2. On the Start menu, click Run.
  3. Type the following to start Setup:
    Drive:\Setup
    where Drive is the drive letter that you are installing from. If you are installing from a CD-ROM drive (typically, drive D), the command will resemble the following:
    D:\Setup
  4. Proceed through Setup as you normally would, but select Custom as the type of installation.
  5. Click Office Tools, and then click Change Option.
  6. Click to clear the ClipArt Gallery, Popular ClipArt and Find Fast check boxes, and then click OK.
  7. Click to clear the Microsoft Binder check box. Click Continue. Proceed through the rest of Microsoft Office 97 Setup as you normally would.

    If the Setup program runs to completion without error, you can install ClipArt, Binder, and Find Fast by running Setup in maintenance mode.
NOTE: The availability of these components and the steps to remove these components may vary in the products listed at the beginning of this article.

Check for a Valid Temporary Folder and Excess Temporary Files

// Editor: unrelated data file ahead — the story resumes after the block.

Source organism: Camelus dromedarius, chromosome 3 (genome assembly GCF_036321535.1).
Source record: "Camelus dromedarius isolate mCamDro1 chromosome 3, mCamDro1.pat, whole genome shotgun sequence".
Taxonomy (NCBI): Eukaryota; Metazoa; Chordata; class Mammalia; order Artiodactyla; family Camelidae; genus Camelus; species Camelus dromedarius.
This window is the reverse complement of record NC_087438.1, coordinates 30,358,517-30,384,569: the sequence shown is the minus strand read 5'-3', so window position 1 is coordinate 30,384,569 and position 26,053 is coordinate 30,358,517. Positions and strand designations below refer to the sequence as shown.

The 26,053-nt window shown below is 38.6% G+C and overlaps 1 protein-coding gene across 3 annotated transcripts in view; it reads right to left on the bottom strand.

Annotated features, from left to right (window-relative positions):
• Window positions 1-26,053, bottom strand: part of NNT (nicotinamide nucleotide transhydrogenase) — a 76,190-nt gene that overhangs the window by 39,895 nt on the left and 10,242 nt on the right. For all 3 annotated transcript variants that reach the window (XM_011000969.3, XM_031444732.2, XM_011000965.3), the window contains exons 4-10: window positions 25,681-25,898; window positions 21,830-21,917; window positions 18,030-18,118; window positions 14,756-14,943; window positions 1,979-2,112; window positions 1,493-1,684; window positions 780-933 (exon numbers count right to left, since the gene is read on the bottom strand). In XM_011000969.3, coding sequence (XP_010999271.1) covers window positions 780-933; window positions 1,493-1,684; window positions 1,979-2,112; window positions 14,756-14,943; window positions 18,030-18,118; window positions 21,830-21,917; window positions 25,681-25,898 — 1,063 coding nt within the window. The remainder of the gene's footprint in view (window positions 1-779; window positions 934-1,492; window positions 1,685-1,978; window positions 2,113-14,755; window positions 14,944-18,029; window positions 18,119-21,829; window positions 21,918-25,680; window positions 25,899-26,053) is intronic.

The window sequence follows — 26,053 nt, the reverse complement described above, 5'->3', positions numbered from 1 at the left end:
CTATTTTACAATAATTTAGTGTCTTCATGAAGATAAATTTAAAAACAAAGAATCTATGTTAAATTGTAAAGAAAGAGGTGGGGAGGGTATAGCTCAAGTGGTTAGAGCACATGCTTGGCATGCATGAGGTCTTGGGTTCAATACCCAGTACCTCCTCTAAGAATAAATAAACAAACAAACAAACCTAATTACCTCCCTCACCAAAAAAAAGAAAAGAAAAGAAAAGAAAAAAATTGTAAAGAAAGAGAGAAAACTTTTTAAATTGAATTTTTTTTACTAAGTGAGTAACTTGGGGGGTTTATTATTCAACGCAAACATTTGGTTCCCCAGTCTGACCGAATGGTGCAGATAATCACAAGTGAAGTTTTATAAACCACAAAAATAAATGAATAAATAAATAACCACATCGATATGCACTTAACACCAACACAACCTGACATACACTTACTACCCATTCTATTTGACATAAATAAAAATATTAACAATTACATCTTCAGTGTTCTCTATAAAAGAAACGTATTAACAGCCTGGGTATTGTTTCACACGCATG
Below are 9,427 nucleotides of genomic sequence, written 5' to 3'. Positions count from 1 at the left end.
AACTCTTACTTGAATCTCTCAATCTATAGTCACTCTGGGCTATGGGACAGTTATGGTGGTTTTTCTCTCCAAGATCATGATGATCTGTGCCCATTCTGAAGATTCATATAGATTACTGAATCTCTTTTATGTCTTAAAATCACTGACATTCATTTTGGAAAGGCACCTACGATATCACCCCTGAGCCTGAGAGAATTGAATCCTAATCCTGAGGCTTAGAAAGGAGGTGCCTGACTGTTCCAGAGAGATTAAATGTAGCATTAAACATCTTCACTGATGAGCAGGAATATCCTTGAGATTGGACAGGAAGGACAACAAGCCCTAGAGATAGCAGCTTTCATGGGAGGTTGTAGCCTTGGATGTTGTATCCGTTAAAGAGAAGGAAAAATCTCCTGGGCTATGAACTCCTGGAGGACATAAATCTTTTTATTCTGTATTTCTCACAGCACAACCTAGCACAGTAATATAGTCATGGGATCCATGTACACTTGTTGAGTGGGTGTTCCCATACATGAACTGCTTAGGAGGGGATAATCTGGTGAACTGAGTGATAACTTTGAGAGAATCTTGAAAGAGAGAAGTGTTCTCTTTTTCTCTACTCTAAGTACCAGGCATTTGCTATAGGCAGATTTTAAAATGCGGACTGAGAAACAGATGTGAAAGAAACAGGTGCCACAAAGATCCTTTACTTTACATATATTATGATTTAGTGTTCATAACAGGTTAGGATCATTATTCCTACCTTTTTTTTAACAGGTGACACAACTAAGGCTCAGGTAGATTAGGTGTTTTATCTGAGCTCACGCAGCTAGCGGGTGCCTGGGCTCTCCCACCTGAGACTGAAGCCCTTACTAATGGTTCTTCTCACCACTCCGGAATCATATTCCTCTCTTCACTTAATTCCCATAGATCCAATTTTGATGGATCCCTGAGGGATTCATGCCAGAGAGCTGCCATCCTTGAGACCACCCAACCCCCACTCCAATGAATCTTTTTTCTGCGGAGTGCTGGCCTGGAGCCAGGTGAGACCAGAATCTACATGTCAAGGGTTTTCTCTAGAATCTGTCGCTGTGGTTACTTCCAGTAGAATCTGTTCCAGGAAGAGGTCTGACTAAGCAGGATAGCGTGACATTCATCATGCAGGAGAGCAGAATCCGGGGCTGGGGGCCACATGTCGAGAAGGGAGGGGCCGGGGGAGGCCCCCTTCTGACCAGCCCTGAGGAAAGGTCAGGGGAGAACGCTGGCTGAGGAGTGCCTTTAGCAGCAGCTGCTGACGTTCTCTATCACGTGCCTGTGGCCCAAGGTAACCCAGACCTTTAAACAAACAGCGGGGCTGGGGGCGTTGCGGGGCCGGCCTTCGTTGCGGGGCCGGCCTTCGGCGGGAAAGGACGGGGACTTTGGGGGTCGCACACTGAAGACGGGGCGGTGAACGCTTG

There should be at least 10 megabytes (MB) of free space on the hard disk drive that contains the temporary folder. To check for a temporary folder and to delete excess files from that folder, follow these steps:
  1. Restart your computer. Hold down CTRL until the Microsoft Windows 98 Startup Menu appears.
  2. On the Microsoft Windows 98 Startup Menu menu, type the number for Command prompt only, and then press ENTER.
  3. Type set, and then press ENTER. Note the location of the TEMP variable.
  4. Change to the folder that you noted in step 3. For example, if TEMP is set to C:\WINDOWS\TEMP, type the following line, and then press ENTER:
    cd\windows\temp
    If the folder that you noted in step 3 does not exist, create the folder. To create the folder, type the following command, and then press ENTER:
    md c:\windows\temp
  5. Delete any temporary files in this folder. Temporary files have a .tmp file name extension. To delete these files, type the following line, and then press ENTER:
    del *.tmp